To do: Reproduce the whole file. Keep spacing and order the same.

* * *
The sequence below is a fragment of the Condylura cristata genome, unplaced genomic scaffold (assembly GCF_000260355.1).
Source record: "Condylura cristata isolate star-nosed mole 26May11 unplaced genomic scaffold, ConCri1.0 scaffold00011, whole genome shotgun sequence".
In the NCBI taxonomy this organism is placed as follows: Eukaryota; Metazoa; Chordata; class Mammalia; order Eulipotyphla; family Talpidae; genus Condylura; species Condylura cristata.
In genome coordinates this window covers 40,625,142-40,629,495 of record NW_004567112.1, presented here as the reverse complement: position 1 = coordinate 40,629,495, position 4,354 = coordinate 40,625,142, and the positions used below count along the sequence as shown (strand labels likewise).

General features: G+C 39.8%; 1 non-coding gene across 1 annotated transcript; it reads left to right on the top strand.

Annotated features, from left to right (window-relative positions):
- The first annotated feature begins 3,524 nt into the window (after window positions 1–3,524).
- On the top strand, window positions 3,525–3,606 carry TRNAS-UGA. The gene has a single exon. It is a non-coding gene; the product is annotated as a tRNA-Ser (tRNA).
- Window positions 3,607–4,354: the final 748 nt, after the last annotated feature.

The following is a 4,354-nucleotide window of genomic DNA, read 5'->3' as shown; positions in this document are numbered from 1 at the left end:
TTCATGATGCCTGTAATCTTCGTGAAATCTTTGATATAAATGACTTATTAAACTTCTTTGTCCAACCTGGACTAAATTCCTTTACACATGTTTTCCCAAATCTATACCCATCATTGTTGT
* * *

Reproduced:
The sequence below is a fragment of the Condylura cristata genome, unplaced genomic scaffold (assembly GCF_000260355.1).
Source record: "Condylura cristata isolate star-nosed mole 26May11 unplaced genomic scaffold, ConCri1.0 scaffold00011, whole genome shotgun sequence".
In the NCBI taxonomy this organism is placed as follows: Eukaryota; Metazoa; Chordata; class Mammalia; order Eulipotyphla; family Talpidae; genus Condylura; species Condylura cristata.
In genome coordinates this window covers 40,625,142-40,629,495 of record NW_004567112.1, presented here as the reverse complement: position 1 = coordinate 40,629,495, position 4,354 = coordinate 40,625,142, and the positions used below count along the sequence as shown (strand labels likewise).

General features: G+C 39.8%; 1 non-coding gene across 1 annotated transcript; it reads left to right on the top strand.

Annotated features, from left to right (window-relative positions):
- The first annotated feature begins 3,524 nt into the window (after window positions 1–3,524).
- On the top strand, window positions 3,525–3,606 carry TRNAS-UGA. The gene has a single exon. It is a non-coding gene; the product is annotated as a tRNA-Ser (tRNA).
- Window positions 3,607–4,354: the final 748 nt, after the last annotated feature.

The following is a 4,354-nucleotide window of genomic DNA, read 5'->3' as shown; positions in this document are numbered from 1 at the left end:
TTCATGATGCCTGTAATCTTCGTGAAATCTTTGATATAAATGACTTATTAAACTTCTTTGTCCAACCTGGACTAAATTCCTTTACACATGTTTTCCCAAATCTATACCCATCATTGTTGT